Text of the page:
Having partners in a medical practice definitely has its advantages. You have peers to share the workload and to share costs, which often drives up your revenue and drives down your overhead costs.  You have partners that can help make business decisions about practice growth, employee matters and clinical protocols.  But when you split the responsibility, you must also split the pie.  The income pie, that is.

Mathematically, splitting income and expenses equally is the easiest method to apply. Inevitably, questions and discontent arise between partners over variances in work production and how overhead costs are shared.  Splitting the pie fairly involves making decisions about how to allocate your patient income and each of the practice’s costs.  Here are some things to consider when developing your practice’s income distribution agreement.

Allocating Receipts by Rendering Provider

Allocating receipts by rendering provider, whether you use charges, RVUs worked or payments received, is the most often used method of allocation in independent medical practices where there are no ancillary services or multi-disciplines.  A perfect example is primary care.  Even in specialty care, you can allocate income from direct patient encounters and procedures performed to the rendering physician.

But what if you have ancillary services like nuclear stress testing or retail sales, like skincare products or optical frames? Some of the income from these types of services is not the result of direct physician contact.  You may have a technical component that is allocated directly to the physician, but the remaining income might be equally shared by all the partners.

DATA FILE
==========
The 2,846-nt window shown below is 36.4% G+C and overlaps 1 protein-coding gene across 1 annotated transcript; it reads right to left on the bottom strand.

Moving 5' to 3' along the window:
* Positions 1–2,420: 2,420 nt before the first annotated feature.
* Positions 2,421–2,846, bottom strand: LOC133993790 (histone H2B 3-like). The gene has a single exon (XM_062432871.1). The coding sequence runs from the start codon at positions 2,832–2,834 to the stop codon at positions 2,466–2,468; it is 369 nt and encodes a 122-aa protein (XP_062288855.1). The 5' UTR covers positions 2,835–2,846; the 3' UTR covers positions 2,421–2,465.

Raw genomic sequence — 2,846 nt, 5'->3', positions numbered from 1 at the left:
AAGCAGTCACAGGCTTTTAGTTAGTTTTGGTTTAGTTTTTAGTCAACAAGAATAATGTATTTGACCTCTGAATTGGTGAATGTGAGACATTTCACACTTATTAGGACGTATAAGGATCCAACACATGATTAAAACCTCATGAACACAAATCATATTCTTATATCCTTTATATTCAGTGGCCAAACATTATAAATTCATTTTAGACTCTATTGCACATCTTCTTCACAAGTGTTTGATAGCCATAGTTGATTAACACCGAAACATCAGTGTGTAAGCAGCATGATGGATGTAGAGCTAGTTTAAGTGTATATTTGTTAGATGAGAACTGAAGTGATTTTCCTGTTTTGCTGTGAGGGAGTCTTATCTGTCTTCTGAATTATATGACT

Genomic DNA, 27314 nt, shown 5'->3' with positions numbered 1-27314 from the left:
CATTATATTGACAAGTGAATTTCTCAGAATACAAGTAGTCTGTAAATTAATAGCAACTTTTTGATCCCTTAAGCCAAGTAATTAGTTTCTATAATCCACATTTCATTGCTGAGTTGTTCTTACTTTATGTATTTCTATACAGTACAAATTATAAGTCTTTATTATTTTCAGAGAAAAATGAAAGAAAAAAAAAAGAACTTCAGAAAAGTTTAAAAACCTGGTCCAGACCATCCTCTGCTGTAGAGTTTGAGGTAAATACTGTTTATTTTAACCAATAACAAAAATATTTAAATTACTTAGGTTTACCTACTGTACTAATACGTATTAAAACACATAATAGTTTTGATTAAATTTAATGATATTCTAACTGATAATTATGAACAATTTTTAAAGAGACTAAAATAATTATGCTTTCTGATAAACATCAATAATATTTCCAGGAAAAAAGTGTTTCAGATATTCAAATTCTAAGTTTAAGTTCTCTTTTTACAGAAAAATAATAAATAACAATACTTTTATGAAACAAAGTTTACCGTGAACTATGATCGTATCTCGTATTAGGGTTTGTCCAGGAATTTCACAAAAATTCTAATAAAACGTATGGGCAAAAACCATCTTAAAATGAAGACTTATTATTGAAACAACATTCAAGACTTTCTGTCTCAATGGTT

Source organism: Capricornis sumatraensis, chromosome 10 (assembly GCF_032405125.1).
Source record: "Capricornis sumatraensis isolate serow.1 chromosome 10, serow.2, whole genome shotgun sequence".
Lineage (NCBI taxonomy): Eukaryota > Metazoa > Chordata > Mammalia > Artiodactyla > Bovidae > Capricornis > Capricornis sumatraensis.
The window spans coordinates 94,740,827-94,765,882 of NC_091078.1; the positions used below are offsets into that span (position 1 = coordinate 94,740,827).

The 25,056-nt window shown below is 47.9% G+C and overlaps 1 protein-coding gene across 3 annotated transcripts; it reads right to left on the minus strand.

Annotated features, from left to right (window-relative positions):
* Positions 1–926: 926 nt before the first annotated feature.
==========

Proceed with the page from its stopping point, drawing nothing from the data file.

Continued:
If you and your partners are operating in an S-Corp, any income not allocated through physician compensation must be shared equally. Make sure your tax planning takes into account any residual income that may be left at the end of the year.

A Look at Categorizing Practice Expenses

Practice expenses are often broken down into three categories: direct physician expenses, fixed operating costs, and variable operating costs.

Direct physician expenses like dues, continuing education, malpractice, and even direct staff salaries, like scribes, are allocated to each physician when they incur the expense.

Fixed operating costs like rent and other facility expenses can be allocated based on square footage used or days in the office.  This method comes in handy when you’re trying to assign facilities expense to ancillary departments like nuclear testing or retail sales.  You’ll need to consider how fixed depreciation costs for equipment will be shared if not all physicians are using the equipment.  It seems appropriate to assign costs associated with expensive equipment to the physicians that are getting credit for the income generated by the equipment’s use.

Variable operating costs increase or decrease based on how much work is performed.  Medical supplies, staff salaries and basically all other practice expenses that can’t be carved out as either direct or fixed fall into this category.  These costs can be allocated in the following ways:

  • By production (applying the method used to allocate income),
  • By calculating the costs as a percentage of total income and allocating each physician a share of the costs, or
  • By sharing these expenses equally or in any other way agreed to by the partners.

There are multiple ways to allocate income and expenses between you and your partners. Finding and agreeing upon a fair income distribution agreement allows you to realize the advantages of group practice while ensuring you’re taking home your equitable share of the pie.